508

Hamid Drake & Bindu: Reggaeology

John Sharpe By

Sign in to view read count
Hamid Drake & Bindu: Reggaeology For the first two minutes of atmospheric discourse between the twin trombones of Jeb Bishop and Jeff Albert, and the human beatbox that is Napoléon Maddox, you would be forgiven for thinking that Hamid Drake's Reggaeology was an ironically titled free improv set. But that impression doesn't last. Infectious riddims kick in, based on Bob Marley's "One Drop," and from that point on it's a joyous ride.

As the third disc from the drummer's leadership vehicle, Bindu, Reggaeology continues the template set by its predecessors only inasmuch as it is completely different to what went before. Their eponymous debut featured four saxophones, stoked by the leader's drums, while Blissful (RogueArt 2008) was predicated upon spontaneously generated string and percussion grooves, and devotional declamations. This time out, while the recitations—by either Maddox or Drake—remain, they are slung from reggae beats with a two-'bone horn section. Also gathered under the Bindu umbrella are fellow Windy City fixtures Jeff Parker on guitar and Josh Abrams on bass and guimbri.

To oversimplify, the 68-minute program alternates overtly reggae-based pieces with other world-based rhythm outings, all spiced with pockets of improvised colloquy and timbral exploration. Given Drake's extensive reggae back story, it's no surprise that the riddims carry conviction. Both trombonists stretch the horn section vernacular with expressive soloing and relaxed conversation, without the need to draw on avant technique to make their mark. Parker nails the off-beats, but still gets to step out, with guitar hero calisthenics, on the standout opener, "Kali's Children No Cry." Elsewhere he's more restrained, while Abrams gets right down to the roots. Maddox is the wildcard, whether plying a litany of shushes, clicks and pops, crooning sweetly, or intoning spiritual texts.

"Togetherness" spotlights Maddox simulating scratching and dub technology, a trick cleverly echoed by the syncopated trombones, while Drake's bass and drum "Take Us Home" benefits from the real thing. Reprised from the band's debut, "Meeting and Parting" is given a choppy, reggae makeover, features amiably duetting trombones. A half-spoken Maddox lyric—which, like a few of the vocals, holds up less well over repeated listens than the accompaniment—is one of the few misfires on this successful genre-busting mash-up.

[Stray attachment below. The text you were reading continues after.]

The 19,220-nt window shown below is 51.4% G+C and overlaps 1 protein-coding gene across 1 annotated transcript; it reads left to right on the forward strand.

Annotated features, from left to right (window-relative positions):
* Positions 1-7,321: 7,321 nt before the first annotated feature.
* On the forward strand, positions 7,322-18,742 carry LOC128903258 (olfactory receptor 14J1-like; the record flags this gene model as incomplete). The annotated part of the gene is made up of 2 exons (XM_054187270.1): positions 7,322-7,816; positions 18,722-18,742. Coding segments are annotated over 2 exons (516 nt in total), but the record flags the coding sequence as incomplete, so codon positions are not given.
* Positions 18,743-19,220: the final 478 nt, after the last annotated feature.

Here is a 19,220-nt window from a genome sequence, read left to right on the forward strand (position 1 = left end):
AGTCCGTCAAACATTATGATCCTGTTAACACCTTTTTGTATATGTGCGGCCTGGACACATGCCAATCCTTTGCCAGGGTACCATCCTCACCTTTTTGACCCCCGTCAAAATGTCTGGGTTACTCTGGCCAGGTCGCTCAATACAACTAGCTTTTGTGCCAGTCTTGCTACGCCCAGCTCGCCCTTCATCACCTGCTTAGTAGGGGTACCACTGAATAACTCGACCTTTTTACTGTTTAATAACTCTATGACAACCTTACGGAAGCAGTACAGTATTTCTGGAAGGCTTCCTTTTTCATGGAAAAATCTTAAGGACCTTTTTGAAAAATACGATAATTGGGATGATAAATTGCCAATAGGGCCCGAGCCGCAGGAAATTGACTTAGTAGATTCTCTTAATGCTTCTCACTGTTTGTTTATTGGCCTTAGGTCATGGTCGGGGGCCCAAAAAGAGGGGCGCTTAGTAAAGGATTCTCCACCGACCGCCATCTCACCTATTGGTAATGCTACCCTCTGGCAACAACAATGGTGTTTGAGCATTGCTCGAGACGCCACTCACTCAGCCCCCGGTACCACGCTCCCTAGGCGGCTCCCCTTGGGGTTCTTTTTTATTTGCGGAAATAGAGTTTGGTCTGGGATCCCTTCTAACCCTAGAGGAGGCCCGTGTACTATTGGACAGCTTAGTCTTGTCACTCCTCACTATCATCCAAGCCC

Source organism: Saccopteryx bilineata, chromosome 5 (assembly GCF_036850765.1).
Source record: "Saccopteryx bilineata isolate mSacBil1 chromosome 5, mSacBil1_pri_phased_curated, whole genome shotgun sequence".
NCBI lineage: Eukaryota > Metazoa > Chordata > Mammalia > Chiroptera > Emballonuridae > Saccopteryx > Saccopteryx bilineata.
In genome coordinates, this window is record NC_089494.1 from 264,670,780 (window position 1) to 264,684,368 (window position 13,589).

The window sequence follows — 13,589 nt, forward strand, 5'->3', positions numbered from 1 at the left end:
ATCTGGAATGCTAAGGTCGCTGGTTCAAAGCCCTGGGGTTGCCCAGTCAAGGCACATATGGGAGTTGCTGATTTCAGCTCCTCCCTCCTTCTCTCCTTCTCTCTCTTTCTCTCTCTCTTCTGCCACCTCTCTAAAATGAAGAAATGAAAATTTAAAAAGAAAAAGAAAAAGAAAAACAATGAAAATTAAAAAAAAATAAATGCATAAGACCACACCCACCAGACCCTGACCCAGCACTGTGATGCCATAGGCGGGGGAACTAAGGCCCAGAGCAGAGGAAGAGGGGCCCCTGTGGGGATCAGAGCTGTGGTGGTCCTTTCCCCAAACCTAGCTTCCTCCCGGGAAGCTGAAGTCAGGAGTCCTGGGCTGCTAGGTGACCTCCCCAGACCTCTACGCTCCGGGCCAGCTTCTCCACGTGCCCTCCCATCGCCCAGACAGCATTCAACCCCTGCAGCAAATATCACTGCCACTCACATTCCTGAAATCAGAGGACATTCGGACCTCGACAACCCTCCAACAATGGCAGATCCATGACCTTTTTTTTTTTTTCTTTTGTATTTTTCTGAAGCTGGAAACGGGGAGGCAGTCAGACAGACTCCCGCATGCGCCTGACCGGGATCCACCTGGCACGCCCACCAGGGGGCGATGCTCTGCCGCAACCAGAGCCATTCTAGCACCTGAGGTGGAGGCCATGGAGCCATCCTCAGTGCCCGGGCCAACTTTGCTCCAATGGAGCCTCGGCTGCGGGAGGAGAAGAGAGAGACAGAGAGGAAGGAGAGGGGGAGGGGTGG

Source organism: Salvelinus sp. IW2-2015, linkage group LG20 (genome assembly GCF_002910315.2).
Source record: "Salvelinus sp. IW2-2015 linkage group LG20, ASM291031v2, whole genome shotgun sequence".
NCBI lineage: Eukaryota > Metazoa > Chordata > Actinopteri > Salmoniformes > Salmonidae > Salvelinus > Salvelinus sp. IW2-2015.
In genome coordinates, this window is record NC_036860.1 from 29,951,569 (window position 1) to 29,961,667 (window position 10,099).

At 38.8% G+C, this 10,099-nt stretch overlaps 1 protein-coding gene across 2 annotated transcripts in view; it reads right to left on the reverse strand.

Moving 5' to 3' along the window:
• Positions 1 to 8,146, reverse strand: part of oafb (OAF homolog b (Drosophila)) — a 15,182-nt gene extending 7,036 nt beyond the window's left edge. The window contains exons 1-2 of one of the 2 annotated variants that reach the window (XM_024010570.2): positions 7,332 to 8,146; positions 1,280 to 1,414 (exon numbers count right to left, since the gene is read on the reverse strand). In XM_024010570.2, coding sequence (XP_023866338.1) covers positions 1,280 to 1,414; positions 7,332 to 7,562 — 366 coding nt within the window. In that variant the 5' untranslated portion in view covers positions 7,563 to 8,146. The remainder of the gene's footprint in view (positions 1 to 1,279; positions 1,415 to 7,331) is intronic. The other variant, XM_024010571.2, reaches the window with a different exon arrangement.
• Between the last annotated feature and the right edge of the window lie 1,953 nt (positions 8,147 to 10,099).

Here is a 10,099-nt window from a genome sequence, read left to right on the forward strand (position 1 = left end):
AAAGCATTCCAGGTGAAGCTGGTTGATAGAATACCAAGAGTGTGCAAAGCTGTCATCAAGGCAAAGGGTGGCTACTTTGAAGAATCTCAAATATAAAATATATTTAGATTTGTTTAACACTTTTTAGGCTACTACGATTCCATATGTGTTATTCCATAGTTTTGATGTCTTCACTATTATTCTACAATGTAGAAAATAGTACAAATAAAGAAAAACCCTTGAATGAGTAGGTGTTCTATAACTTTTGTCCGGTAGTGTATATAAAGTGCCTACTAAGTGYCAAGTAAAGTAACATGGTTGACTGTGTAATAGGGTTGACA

Track Listing: Kali's Children No Cry; Hymn of Solidarity; Kali Dub; The Taste of Radha's Love; Togetherness; Meeting and Parting; Take Us Home.

Personnel: Hamid Drake: drums, frame drum, tabla, voice; Napoléon Maddox: voice, beatbox; Jeff Parker: guitar; Jeff Albert: trombone, Hammond organ; Jeb Bishop: trombone; Josh Abrams: double bass, guimbri.

Year Released: 2010 | Record Label: Rogue Art | Style: Latin/World


Related Video

Shop

More Articles

Read Petite Afrique CD/LP/Track Review Petite Afrique
by Dan Bilawsky
Published: April 29, 2017
Read Organ Monk, The Breathe Suite CD/LP/Track Review Organ Monk, The Breathe Suite
by Roger Farbey
Published: April 29, 2017
Read The Wild CD/LP/Track Review The Wild
by Mark Sullivan
Published: April 29, 2017
Read Soul Garden CD/LP/Track Review Soul Garden
by C. Michael Bailey
Published: April 29, 2017
Read The Authorized Bang Collection CD/LP/Track Review The Authorized Bang Collection
by Doug Collette
Published: April 29, 2017
Read Cross My Palm With Silver CD/LP/Track Review Cross My Palm With Silver
by Karl Ackermann
Published: April 28, 2017
Read "What Do I Miss" CD/LP/Track Review What Do I Miss
by Geno Thackara
Published: September 10, 2016
Read "Red Rocks 7/8/78" CD/LP/Track Review Red Rocks 7/8/78
by Doug Collette
Published: June 12, 2016
Read "The Pauper And The Magician" CD/LP/Track Review The Pauper And The Magician
by Ian Patterson
Published: January 17, 2017
Read "Carolina" CD/LP/Track Review Carolina
by Mark Sullivan
Published: May 5, 2016
Read "Beloved" CD/LP/Track Review Beloved
by Mark Corroto
Published: June 14, 2016
Read "Binary" CD/LP/Track Review Binary
by Dave Wayne
Published: January 5, 2017

Post a comment

comments powered by Disqus

Sponsor: ECM RECORDS | BUY NOW  

Support our sponsor

Support All About Jazz's Future

We need your help and we have a deal. Contribute $20 and we'll hide the six Google ads that appear on every page for a full year!